Oct 04, 2017 | Zabil Maliackal

Headless Acceptance Tests

Headless Acceptance Tests

Using Gauge, Puppeteer and Chrome to run headless tests

In an earlier article we used Selenium to run a simple test using headless Chrome.

Under the hood, Selenium talks to ChromeDriver (a standalone server that implements WebDriver’s wire protocol) which uses DevTools Protocol to control the browser.

Shortly after announcing headless Chrome, Google released Puppeteer, a node library providing a high-level API to control headless Chrome over DevTools Protocol.

We’ve updated Gauge’s JavaScript runner to work well with Puppeteer making it easy to write acceptance tests that run headless without Selenium or Chromedriver.

Installing

Get started by installing node.js v7+ and Gauge

$ curl -SsL https://downloads.getgauge.io/stable | sh

Initialize a project using Gauge’s Puppeteer template

$ gauge init js_puppeteer

This also runs npm to install Puppeteer.

Running

$ gauge run specs

Tests in the sample template load Gauge’s home page and navigates to the “Get started” page by clicking a button.

If all is good, the tests pass and run headless without opening a browser window.

Specification

The file specs/example.spec has the following specification.

Getting Started with Gauge
==========================
* Navigate to Gauge homepage "http://getgauge.io"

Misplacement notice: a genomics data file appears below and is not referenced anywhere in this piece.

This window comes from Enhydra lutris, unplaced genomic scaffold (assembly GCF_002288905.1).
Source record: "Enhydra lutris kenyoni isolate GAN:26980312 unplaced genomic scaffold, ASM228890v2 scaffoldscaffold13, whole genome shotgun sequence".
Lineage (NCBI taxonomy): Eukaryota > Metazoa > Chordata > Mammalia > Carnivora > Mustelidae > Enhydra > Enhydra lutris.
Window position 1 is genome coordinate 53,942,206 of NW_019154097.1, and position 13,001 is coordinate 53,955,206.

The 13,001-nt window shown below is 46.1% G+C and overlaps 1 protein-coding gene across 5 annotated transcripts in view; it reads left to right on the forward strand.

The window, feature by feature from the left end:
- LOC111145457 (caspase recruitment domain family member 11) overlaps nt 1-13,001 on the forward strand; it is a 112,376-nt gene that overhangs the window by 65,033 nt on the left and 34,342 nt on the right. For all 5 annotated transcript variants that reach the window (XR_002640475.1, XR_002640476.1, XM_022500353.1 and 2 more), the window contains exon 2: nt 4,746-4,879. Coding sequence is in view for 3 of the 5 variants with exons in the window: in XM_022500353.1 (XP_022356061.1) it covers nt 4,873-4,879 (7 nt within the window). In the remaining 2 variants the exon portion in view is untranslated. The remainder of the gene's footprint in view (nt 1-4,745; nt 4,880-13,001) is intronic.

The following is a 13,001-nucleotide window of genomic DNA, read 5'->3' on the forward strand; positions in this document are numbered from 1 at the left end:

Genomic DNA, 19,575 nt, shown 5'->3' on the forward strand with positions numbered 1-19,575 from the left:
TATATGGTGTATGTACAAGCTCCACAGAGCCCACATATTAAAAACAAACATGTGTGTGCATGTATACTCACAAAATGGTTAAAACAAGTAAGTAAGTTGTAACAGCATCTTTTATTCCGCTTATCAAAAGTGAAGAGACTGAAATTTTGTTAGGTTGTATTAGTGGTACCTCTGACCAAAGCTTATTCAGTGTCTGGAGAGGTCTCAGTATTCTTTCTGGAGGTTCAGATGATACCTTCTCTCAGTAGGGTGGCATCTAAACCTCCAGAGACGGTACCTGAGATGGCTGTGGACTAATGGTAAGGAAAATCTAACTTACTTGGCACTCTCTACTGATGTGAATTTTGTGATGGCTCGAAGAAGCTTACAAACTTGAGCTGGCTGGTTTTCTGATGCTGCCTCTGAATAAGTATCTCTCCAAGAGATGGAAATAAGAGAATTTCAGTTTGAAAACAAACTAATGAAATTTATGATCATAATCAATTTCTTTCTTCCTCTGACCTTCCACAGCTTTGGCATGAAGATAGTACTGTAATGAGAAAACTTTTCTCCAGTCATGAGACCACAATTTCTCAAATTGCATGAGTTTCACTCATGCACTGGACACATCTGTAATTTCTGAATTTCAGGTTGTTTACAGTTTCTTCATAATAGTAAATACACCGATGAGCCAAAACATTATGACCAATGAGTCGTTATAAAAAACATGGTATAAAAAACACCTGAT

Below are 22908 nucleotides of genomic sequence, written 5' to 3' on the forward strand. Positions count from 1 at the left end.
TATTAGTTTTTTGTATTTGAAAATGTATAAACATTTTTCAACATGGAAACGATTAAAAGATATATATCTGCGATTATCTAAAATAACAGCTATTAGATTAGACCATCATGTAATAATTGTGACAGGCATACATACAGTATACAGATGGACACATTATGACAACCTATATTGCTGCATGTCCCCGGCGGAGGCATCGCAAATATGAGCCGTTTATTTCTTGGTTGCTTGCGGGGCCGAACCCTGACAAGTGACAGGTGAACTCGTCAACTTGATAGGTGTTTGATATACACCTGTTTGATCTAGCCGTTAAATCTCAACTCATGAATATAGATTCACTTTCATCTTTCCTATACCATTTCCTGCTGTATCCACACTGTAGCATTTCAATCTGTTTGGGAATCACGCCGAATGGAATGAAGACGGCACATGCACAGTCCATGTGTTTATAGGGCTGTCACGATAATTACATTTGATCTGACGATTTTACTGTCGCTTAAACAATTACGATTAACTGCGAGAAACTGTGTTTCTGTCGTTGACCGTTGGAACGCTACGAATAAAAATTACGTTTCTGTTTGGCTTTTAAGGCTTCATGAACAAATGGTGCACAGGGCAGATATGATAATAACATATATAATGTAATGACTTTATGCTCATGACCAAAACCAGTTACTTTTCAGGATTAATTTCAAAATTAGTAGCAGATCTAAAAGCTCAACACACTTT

Get Started
-----------
* Go to Get Started page
* Show subtitle "Choose your OS & download"

Implementation

Import Puppeteer and an assertion library

const puppeteer = require('puppeteer');
const assert = require('assert')

Use the launch method in Puppeteers API to manage browser instances. The newPage method opens a new tab on the browser instance. This test shares a page across steps.

Use Gauge’s execution hooks to open a browser and a new tab before the running scenarios and close the browser on completing the run.

var page;
var browser;

beforeSuite(async function () {
    browser = await puppeteer.launch();
    page = await browser.newPage();
});

afterSuite(async function () {
    browser.close();
});

Use the page instance is steps.

step("Navigate to Gauge homepage <query>", async function (query){
    await page.goto(query);
});

step("Go to the Get Started page", async function () {
    await page.click(".link-get-started");
});

Puppeteer’s API calls return promises. Gauge’s JavaScript runner handles async/await making tests look synchronous.

Assertions are done after waiting for elements on the page to load.

step("Show subtitle <title>", async function(title){
    await page.waitFor('.sub-title');
    const message = await page.$eval('.sub-title', 
                                        e => e.innerText);
    assert.equal(message, title);
});

See the browser window and control the speed of tests execution by passing headless and slowMo (time in milliseconds) as parameters to lauch.

beforeSuite(async function () {
    browser = await puppeteer.launch({headless:false, slowMo: 250});
    page = await browser.newPage();
});

Conclusion

Although Puppeteer’s API is a high level implementation, a tester has to know the DOM of the web application and how the page loads to author tests. This makes it cumbersome and flaky. To solve these issues, the Gauge team is experimenting on a new API over Puppeteer.

Gauge is a free and open source test automation framework that takes the pain out of acceptance testing. Download it or read documentation to get started!